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Dec 03, 2019

The 2010s in review: Change in the rules of engagement

During the last decade, corporate access moved from running quietly in the background to being front and center of regulators’ concerns

This is the first in a series of columns to be published over the rest of the year, looking back at changes to IR during the 2010s.

‘If a fund manager is willing to fly halfway round the world to meet with a company, he/she must be deriving value from that meeting. How is this not unequal dissemination of information?’

This was the open question being posed by some regulators when the topic of meetings between quoted companies and investors first came to regulatory attention a decade ago. The talk at the time was of banning this activity – or requiring meetings to be streamed on the internet.  

I was horrified. As a bottom-up stock-picker, meeting with companies and doing deep work to understand their strategy was core to my investment process. Furthermore, before the financial crisis, a key systemic failure was the widespread lack of institutional investors taking a stand and holding management to account. We needed more investor engagement, not less. This is what sparked my interest. I went to see the regulators and have devoted myself to the topic ever since.  

Almost a decade later, things have gone full circle. Engagement is now not just desirable, the new 2020 UK Stewardship Code mandates it, and across asset classes. 

The way investors and corporates engage has changed, too. The biggest shift is in awareness. A decade ago, few questioned how corporate access was arranged or paid for – the process ran smoothly in the background, as it had for decades, and this was just how things were done. Regulation shone a spotlight on the costs and conflicts inherent in those practices. Intermediaries such as brokers remain a critical part of market infrastructure in the new regime, but more engagement is now done direct and few would now outsource the entire process without oversight, as would have been the norm just a few years ago.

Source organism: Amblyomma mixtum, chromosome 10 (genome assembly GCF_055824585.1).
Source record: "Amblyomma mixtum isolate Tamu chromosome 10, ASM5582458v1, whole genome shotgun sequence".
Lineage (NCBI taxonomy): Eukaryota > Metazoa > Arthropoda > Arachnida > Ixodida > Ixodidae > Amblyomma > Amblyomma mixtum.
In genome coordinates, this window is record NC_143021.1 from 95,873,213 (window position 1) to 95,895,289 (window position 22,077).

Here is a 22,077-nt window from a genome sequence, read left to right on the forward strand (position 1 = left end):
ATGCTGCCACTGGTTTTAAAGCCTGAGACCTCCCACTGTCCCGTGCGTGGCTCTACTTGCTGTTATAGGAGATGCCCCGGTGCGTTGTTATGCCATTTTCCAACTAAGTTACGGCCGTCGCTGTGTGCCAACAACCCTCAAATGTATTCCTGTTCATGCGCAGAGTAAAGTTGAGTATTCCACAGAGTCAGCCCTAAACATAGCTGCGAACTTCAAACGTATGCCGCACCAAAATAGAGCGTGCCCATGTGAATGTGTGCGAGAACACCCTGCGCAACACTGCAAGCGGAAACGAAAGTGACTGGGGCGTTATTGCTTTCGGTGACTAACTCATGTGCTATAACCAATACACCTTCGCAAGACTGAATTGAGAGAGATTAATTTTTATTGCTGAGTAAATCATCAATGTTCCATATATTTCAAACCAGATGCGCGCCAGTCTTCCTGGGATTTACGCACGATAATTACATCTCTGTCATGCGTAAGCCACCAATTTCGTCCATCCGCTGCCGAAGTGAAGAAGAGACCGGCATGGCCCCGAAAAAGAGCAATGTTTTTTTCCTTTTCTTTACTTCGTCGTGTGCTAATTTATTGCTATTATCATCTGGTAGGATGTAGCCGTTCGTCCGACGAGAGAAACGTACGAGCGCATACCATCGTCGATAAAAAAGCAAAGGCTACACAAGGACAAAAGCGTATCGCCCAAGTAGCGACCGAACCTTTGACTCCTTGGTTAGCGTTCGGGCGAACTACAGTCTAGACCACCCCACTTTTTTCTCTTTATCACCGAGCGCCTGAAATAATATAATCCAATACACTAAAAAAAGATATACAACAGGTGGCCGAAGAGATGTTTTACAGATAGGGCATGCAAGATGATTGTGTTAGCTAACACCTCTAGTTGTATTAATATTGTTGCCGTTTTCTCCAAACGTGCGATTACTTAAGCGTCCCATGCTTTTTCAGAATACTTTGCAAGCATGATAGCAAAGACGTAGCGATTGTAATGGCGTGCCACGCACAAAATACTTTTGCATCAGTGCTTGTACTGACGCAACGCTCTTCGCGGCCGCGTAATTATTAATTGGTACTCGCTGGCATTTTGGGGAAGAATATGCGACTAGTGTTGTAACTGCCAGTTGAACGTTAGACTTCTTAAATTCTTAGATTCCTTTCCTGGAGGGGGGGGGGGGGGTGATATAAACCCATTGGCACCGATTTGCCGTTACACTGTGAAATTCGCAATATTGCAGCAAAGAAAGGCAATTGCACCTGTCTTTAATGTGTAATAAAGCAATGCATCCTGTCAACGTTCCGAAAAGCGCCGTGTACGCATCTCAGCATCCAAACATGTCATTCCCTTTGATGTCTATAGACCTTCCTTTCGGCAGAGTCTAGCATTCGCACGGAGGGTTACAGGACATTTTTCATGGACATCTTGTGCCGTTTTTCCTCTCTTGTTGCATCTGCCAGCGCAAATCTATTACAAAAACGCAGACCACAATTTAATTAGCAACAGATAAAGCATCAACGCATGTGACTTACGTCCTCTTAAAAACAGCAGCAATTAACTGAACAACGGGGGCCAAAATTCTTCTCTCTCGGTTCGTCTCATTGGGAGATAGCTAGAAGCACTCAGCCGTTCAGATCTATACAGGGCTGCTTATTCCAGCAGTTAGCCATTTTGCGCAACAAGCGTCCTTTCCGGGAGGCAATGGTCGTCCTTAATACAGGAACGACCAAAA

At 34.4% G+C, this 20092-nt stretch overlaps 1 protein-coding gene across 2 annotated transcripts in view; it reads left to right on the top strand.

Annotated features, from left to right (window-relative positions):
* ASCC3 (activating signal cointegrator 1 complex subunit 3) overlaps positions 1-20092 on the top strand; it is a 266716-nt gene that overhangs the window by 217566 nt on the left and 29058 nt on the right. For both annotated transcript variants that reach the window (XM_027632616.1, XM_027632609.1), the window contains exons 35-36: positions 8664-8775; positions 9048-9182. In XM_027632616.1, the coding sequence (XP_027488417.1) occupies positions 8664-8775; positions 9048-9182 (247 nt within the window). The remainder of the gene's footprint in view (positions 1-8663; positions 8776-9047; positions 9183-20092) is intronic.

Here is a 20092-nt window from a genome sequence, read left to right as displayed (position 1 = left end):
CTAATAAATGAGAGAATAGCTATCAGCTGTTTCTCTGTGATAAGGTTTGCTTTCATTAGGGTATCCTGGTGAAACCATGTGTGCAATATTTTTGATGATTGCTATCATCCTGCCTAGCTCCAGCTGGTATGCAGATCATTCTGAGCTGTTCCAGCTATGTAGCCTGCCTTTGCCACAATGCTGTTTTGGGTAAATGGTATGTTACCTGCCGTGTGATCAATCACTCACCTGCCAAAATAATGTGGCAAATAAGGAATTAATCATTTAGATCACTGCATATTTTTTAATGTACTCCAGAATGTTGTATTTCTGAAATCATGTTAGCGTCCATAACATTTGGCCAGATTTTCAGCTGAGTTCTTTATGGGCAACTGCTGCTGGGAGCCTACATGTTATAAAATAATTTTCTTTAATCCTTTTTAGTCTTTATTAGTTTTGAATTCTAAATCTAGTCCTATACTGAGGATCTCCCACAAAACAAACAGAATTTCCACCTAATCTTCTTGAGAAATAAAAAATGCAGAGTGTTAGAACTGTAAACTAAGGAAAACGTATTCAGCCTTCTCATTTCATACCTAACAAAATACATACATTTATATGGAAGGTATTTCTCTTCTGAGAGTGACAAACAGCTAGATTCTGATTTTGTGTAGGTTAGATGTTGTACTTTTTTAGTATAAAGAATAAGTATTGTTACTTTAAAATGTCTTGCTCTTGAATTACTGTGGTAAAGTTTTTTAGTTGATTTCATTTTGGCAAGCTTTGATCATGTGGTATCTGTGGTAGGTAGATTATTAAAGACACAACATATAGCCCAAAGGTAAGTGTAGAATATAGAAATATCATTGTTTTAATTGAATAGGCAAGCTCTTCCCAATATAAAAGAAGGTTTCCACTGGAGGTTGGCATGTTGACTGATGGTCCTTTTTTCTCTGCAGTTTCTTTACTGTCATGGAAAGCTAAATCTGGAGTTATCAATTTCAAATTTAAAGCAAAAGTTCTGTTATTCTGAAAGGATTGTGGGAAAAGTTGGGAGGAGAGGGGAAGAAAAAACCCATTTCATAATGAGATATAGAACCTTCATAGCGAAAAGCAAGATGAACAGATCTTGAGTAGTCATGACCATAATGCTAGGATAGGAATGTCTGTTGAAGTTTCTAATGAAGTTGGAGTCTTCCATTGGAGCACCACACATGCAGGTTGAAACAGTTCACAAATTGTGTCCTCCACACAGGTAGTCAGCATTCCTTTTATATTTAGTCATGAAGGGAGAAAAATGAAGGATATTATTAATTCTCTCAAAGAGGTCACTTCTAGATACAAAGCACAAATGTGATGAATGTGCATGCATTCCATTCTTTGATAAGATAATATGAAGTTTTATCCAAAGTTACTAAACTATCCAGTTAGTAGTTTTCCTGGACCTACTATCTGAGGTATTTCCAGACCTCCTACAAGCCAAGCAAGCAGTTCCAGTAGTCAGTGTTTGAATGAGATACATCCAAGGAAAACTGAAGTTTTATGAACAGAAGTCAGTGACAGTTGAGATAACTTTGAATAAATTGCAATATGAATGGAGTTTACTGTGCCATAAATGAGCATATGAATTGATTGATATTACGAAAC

Today the industry remains in transition. As with the introduction of any new system, reality on the ground reveals complex scenarios, edge cases and bugs that require refinement, fixing and retesting. The Mifid II regime is not quite there yet. Easy tweaks could be made to improve how it all works. 

Looking across jurisdictions, the jury remains out on how far, and how fast, unbundling will come to the US. The SEC’s extension of no-action relief gives another three years to see how events pan out – but pressure from US asset owners to access the lower costs available to European investors seems likely to grow. The European Commission is consulting on parts of the Mifid II regime, with a focus on the impact for smaller companies in particular, where both France and Germany have voiced concern. 

In practice, rolling back to a bundled model for smaller companies seems far-fetched: reintroducing higher costs and opacity is hardly the most obvious way to attract capital to what has always been the more illiquid end of the market. Perhaps adoption of the retained-and-paid UK corporate broking model for smaller companies in other markets would be a solution, bringing guaranteed research coverage, corporate access and market-making? Exchange groups and other third parties have roles to play, too.

From a big-picture perspective, while regulation has proved a catalyst, the principal agents of change are underlying tectonic shifts in the industry. In asset management, over the past two decades index hugging has gone from de rigueur to illegal. Low-cost index funds are, increasingly, the dominant force to be reckoned with. Crisis and scandal mean trust, confidence and understanding are low. Transparent, fair pricing is a critical ingredient of success. Moving back to practices that principally benefit the operators of the system over its customers is doomed to fail: it is simply not an option.   

Regardless of the Brexit outcome, the UK can and will maintain its place as one of the world’s largest, most liquid and most vibrant capital markets. It will achieve this by offering a clear, fair, transparent and competitive regime to investors, corporates and service provides alike; a framework in which lessons are learned when things go wrong, rules adjusted as appropriate – and then enforced. It will put us in a leading position for the next decade. Capital will come flocking.  

Michael Hufton is founder and managing director of ingage IR